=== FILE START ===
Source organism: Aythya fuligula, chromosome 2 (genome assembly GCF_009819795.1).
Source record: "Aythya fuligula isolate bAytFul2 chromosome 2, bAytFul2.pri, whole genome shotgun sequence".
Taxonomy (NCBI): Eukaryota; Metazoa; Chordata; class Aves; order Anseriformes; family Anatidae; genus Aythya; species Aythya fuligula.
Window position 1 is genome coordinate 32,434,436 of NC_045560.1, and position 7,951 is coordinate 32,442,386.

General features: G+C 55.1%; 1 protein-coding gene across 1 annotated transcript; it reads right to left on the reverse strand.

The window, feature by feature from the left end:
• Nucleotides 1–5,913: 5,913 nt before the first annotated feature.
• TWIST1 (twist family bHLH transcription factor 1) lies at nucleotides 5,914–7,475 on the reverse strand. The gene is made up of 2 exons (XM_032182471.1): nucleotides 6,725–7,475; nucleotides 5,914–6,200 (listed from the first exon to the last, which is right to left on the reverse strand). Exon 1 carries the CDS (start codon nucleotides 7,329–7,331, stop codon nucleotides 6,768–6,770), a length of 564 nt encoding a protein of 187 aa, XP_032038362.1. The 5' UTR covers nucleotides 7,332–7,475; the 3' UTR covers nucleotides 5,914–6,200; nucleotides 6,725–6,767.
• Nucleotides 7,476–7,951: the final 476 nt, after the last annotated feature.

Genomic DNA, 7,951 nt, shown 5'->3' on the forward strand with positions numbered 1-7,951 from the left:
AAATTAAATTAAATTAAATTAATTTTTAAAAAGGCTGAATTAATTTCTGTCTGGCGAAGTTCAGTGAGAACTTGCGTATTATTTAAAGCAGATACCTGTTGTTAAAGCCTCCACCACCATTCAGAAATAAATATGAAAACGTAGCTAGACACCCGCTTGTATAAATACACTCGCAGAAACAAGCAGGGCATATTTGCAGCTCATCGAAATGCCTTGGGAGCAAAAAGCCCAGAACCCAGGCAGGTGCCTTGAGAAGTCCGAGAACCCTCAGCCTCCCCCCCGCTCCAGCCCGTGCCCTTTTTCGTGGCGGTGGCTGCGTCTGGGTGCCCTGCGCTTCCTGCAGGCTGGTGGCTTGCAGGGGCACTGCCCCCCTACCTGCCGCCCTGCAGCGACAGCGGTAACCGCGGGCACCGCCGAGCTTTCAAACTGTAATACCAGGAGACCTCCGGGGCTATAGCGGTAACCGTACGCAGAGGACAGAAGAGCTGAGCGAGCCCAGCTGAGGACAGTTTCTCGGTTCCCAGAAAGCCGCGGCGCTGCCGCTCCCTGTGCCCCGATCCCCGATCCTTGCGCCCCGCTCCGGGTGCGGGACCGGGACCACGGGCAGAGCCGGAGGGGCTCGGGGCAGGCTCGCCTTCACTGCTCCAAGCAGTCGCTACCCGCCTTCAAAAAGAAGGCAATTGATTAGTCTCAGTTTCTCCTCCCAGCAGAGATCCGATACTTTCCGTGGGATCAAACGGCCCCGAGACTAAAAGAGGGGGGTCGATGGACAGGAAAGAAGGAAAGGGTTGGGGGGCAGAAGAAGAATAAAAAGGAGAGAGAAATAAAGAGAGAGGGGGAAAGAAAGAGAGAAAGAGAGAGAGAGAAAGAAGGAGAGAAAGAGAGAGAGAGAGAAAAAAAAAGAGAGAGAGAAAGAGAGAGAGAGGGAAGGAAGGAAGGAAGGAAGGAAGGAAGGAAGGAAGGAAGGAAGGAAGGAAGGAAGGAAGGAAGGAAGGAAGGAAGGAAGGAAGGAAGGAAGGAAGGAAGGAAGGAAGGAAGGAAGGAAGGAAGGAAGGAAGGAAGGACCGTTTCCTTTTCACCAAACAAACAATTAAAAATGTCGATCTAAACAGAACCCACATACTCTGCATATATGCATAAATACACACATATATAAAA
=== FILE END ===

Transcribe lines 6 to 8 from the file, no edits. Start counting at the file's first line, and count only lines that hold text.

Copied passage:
The window, feature by feature from the left end:
• Nucleotides 1–5,913: 5,913 nt before the first annotated feature.
• TWIST1 (twist family bHLH transcription factor 1) lies at nucleotides 5,914–7,475 on the reverse strand. The gene is made up of 2 exons (XM_032182471.1): nucleotides 6,725–7,475; nucleotides 5,914–6,200 (listed from the first exon to the last, which is right to left on the reverse strand). Exon 1 carries the CDS (start codon nucleotides 7,329–7,331, stop codon nucleotides 6,768–6,770), a length of 564 nt encoding a protein of 187 aa, XP_032038362.1. The 5' UTR covers nucleotides 7,332–7,475; the 3' UTR covers nucleotides 5,914–6,200; nucleotides 6,725–6,767.